This project has the potential to improve livelihoods of an estimated 10 million smallholder farmers, improve supply and demand efficiency of the poultry and feedstock sector while substituting imports for local, high-quality production, increase the Safe Level of Protein (SLP) of the population as per the recommendation of the World Health Organisation, and improve land-use efficiency and sustainability. The initiative aims to reach at least 50% of female farmers and to tap into a fast-emerging new generation of young “agri-preneurs”.
Driving systems change at such scale and at speed necessarily requires collaboration and partnerships. Thus, leveraging on the assets within the partnership which is bound by a common ambition and vision is absolutely critical.
While various risks and challenges still lie ahead, the initiative exemplifies both the complexity and the opportunities that could be untapped by such a partnership model. The Food Action Alliance, whose driving force is a coalition of over 35 organisations including SACAU, is supporting the development of a portfolio of similar food systems partnerships in Africa, Latin America, India and Southeast Asia. Leveraging a vast network of partners and expertise, it aims to identify, support and scale new or existing initiatives able to deliver sizeable impact in support of the United Nations Sustainable Development Goals (SDGs). Other platforms and processes have embarked in a similar journey.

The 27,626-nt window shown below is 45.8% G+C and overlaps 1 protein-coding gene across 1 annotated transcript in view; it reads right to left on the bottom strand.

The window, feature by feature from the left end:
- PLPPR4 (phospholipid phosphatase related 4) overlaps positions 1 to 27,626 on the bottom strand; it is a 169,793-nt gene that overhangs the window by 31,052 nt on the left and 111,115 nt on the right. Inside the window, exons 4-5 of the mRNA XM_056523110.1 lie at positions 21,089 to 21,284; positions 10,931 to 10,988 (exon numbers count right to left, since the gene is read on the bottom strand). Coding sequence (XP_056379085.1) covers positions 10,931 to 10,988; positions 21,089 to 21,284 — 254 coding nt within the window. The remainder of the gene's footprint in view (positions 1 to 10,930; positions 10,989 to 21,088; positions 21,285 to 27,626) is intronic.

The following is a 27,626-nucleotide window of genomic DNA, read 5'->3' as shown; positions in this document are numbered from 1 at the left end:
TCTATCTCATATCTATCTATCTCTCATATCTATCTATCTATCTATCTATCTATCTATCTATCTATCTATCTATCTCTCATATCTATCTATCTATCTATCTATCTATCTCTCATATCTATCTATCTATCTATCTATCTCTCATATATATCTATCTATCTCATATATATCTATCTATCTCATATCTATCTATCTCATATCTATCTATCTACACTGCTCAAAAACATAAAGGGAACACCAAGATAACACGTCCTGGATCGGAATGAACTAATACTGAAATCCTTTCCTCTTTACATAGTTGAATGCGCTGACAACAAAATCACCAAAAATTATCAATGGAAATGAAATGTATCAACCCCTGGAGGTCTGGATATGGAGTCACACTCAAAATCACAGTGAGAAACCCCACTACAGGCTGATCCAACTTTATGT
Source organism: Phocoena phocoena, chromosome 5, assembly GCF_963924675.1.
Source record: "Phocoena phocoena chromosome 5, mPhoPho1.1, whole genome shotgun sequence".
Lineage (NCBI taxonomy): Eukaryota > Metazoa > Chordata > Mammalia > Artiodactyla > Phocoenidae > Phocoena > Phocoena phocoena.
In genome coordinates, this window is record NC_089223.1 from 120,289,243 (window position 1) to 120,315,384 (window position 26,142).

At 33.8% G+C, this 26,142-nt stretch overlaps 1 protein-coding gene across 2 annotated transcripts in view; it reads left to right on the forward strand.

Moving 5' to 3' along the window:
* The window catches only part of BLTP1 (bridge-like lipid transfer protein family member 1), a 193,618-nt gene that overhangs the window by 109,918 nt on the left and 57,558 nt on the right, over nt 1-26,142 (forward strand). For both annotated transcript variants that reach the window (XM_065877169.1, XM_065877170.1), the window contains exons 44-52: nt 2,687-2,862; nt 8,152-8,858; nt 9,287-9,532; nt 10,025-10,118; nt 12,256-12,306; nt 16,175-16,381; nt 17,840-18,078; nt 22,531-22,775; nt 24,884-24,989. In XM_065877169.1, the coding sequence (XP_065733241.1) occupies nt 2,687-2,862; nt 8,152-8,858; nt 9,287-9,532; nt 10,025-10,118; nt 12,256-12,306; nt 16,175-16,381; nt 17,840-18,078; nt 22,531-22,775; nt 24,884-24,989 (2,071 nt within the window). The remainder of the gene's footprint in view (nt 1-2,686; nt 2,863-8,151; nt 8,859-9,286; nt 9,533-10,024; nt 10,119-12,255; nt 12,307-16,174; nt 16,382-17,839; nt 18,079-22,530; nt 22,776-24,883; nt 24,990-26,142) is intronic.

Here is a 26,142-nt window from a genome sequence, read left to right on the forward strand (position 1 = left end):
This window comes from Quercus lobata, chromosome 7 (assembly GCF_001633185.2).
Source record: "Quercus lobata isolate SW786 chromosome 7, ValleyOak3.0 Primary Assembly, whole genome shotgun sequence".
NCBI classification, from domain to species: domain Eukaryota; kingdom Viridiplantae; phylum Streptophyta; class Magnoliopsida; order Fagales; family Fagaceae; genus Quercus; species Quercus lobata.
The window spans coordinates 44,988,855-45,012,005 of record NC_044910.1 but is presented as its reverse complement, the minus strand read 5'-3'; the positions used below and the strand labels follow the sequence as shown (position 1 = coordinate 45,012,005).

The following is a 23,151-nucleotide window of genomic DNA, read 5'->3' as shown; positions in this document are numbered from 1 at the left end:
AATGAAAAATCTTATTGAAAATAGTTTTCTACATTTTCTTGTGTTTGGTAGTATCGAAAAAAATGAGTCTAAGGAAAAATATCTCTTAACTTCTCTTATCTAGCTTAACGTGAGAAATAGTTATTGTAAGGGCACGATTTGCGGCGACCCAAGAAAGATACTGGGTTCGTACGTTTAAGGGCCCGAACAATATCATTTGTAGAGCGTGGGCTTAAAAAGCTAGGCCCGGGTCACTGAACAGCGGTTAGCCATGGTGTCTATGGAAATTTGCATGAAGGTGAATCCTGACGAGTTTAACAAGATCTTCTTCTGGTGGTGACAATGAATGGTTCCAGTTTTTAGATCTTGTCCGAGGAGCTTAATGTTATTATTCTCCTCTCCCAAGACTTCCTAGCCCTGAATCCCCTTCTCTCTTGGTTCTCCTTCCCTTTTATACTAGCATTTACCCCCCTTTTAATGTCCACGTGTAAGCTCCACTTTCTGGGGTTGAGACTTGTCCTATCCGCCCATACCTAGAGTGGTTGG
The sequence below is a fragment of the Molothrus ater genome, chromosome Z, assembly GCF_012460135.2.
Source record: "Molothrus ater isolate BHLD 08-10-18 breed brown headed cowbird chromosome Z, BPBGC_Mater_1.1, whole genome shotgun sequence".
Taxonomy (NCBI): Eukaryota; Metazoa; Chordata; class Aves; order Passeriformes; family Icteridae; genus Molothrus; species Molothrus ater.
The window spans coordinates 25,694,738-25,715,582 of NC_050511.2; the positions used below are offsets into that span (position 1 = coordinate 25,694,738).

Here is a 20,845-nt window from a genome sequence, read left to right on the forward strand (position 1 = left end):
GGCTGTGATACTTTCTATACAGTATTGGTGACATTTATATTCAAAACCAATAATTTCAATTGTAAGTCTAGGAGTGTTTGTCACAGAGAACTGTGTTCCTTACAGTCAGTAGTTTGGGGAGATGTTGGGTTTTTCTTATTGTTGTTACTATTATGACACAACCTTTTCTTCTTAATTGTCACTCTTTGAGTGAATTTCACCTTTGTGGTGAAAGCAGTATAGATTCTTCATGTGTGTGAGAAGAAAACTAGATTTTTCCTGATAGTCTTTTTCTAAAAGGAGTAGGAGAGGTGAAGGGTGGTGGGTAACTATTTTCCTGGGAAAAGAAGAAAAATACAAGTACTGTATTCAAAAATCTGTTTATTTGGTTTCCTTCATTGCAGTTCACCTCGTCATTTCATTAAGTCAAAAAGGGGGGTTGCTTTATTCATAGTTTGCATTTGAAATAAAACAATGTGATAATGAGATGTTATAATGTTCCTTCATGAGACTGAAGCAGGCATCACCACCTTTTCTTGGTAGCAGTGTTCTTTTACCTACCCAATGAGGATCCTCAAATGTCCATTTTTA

The United Nations Committee on World Food Security (CFS), the Borlaug Dialogue and upcoming pre-events of the UN Food Systems Summit 2021, will provide valuable learnings and strategic opportunities to cooperate. These moments offer an opportunity to engage all stakeholders – from global to local, from farmers to consumers – in building and scaling innovative partnerships that will ultimately ensure the long-term sustainability of our food system.
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The views expressed in this article are those of the author alone and not the World Economic Forum.